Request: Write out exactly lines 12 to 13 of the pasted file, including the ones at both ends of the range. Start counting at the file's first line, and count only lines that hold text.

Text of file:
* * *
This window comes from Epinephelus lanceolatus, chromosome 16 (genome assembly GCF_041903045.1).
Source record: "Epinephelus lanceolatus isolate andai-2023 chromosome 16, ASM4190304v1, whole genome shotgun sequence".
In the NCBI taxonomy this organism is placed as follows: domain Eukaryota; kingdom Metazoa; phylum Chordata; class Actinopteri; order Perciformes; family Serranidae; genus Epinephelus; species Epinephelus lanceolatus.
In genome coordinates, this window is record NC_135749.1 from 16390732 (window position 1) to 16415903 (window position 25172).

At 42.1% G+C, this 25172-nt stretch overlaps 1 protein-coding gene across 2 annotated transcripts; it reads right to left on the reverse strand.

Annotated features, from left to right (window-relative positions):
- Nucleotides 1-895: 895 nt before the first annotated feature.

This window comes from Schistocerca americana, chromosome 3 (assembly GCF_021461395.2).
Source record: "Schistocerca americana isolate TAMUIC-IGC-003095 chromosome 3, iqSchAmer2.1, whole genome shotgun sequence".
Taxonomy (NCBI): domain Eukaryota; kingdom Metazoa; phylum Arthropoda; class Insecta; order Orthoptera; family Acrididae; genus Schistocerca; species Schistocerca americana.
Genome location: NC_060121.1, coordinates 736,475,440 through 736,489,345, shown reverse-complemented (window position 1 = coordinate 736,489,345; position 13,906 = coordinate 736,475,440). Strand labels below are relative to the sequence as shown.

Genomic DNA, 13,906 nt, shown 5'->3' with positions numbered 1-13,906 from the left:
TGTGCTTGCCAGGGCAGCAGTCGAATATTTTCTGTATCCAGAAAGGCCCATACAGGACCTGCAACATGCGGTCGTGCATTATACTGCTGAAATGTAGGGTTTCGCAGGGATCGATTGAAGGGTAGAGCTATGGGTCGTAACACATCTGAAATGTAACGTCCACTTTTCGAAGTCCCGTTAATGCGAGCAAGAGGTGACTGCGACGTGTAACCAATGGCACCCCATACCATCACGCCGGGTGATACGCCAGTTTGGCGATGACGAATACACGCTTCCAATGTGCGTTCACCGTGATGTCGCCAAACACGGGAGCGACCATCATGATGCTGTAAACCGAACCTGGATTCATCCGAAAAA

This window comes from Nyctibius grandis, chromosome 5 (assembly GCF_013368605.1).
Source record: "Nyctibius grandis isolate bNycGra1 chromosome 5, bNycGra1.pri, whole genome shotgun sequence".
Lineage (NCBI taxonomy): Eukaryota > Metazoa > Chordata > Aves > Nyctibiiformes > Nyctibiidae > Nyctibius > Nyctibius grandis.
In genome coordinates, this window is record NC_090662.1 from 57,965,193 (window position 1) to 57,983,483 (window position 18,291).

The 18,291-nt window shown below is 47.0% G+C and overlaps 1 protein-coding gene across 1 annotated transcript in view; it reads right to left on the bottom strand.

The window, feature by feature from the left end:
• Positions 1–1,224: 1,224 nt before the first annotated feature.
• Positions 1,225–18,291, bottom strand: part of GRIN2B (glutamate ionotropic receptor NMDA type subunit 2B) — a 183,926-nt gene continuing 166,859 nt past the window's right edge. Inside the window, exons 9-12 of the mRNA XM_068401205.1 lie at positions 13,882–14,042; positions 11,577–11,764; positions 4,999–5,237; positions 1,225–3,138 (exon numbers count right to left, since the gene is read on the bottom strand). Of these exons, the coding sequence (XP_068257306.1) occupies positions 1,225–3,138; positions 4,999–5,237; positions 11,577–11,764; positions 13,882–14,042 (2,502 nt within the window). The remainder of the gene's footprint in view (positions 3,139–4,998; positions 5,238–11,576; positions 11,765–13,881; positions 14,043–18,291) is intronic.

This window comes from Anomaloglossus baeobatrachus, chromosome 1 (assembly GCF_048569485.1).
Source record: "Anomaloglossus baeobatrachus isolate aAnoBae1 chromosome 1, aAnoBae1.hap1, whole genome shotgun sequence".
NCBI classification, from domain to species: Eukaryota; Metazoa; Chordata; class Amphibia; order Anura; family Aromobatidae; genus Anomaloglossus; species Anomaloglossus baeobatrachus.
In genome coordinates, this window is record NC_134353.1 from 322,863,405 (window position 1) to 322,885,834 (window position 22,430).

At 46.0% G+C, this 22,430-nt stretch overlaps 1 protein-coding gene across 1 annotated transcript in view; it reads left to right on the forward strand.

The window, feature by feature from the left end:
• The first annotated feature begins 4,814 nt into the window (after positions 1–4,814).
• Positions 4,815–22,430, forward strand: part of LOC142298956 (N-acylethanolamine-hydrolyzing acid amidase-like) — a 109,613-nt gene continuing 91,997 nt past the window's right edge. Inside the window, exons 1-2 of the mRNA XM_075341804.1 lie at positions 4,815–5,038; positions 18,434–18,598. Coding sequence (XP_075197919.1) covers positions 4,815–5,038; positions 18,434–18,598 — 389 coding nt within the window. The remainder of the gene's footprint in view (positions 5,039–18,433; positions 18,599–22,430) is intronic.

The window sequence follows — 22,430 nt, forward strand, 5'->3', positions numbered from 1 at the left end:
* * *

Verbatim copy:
Genomic DNA, 13,906 nt, shown 5'->3' with positions numbered 1-13,906 from the left:
TGTGCTTGCCAGGGCAGCAGTCGAATATTTTCTGTATCCAGAAAGGCCCATACAGGACCTGCAACATGCGGTCGTGCATTATACTGCTGAAATGTAGGGTTTCGCAGGGATCGATTGAAGGGTAGAGCTATGGGTCGTAACACATCTGAAATGTAACGTCCACTTTTCGAAGTCCCGTTAATGCGAGCAAGAGGTGACTGCGACGTGTAACCAATGGCACCCCATACCATCACGCCGGGTGATACGCCAGTTTGGCGATGACGAATACACGCTTCCAATGTGCGTTCACCGTGATGTCGCCAAACACGGGAGCGACCATCATGATGCTGTAAACCGAACCTGGATTCATCCGAAAAA